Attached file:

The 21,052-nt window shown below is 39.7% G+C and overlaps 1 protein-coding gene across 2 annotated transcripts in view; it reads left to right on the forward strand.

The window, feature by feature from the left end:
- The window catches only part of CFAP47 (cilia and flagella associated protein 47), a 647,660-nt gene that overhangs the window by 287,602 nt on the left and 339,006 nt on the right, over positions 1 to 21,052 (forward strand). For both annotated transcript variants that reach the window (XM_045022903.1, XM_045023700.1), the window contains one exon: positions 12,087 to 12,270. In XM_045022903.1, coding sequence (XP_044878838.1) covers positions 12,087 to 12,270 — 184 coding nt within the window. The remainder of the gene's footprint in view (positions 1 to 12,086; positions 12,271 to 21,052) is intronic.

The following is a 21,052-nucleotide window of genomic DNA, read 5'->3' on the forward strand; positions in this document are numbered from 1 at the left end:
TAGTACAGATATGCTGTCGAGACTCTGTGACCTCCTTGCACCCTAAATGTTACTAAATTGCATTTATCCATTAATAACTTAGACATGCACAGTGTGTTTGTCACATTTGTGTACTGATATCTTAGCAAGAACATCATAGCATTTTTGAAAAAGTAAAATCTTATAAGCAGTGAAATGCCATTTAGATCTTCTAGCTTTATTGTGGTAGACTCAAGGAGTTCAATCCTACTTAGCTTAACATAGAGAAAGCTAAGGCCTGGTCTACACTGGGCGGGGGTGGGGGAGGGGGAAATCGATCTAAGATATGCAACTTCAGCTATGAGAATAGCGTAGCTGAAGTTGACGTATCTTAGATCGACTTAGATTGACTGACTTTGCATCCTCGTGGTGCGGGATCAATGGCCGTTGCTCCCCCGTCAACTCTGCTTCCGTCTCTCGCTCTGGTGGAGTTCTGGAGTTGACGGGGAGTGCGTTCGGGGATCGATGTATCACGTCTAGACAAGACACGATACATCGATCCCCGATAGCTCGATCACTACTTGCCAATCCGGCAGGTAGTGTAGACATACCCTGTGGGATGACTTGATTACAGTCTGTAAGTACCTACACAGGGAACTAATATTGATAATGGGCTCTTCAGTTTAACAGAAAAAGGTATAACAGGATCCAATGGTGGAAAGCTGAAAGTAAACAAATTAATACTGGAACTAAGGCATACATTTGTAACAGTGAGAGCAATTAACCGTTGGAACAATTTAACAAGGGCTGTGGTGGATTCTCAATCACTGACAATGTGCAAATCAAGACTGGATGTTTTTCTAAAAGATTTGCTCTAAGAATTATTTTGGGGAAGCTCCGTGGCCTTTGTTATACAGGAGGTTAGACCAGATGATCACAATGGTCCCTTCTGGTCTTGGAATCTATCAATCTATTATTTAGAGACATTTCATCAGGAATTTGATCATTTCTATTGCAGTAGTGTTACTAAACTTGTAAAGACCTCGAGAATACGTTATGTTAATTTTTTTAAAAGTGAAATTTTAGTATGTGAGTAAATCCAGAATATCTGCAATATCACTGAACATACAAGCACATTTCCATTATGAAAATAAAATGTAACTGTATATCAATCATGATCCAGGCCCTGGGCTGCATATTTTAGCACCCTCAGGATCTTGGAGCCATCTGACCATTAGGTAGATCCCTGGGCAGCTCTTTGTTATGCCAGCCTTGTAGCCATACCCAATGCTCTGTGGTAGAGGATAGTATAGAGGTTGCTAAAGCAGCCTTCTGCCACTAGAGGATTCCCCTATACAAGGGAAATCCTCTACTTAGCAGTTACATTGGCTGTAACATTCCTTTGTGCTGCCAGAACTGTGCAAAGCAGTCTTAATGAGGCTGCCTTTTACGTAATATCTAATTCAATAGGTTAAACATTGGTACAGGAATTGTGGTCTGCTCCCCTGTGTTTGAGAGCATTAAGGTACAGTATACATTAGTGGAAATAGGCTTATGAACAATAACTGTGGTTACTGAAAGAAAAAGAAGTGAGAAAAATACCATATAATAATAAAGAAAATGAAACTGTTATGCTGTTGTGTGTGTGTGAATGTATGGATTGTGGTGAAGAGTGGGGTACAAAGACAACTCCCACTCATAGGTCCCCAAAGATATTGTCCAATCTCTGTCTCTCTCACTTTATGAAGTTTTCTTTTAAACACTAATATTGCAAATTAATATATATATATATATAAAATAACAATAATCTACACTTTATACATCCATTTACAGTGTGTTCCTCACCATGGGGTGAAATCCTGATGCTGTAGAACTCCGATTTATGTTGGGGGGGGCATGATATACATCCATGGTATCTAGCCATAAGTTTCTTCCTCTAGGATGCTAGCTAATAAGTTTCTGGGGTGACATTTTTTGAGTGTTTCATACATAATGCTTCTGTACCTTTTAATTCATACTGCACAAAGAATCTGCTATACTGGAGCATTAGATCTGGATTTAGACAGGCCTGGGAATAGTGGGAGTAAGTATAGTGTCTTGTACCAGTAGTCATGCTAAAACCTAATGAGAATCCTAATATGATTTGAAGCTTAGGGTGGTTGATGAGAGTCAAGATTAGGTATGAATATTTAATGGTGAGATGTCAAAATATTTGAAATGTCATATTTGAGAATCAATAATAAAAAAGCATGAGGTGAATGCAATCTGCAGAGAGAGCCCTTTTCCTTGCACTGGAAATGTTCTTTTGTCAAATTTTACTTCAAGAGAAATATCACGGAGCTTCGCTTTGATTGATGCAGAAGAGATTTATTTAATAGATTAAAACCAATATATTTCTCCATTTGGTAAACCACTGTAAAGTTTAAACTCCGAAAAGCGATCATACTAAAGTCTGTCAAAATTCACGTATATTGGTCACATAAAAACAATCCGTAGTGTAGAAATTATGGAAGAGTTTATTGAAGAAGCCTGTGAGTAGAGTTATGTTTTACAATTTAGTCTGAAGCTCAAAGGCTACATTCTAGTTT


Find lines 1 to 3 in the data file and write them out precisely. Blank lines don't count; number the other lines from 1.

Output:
The 21,052-nt window shown below is 39.7% G+C and overlaps 1 protein-coding gene across 2 annotated transcripts in view; it reads left to right on the forward strand.

The window, feature by feature from the left end:
- The window catches only part of CFAP47 (cilia and flagella associated protein 47), a 647,660-nt gene that overhangs the window by 287,602 nt on the left and 339,006 nt on the right, over positions 1 to 21,052 (forward strand). For both annotated transcript variants that reach the window (XM_045022903.1, XM_045023700.1), the window contains one exon: positions 12,087 to 12,270. In XM_045022903.1, coding sequence (XP_044878838.1) covers positions 12,087 to 12,270 — 184 coding nt within the window. The remainder of the gene's footprint in view (positions 1 to 12,086; positions 12,271 to 21,052) is intronic.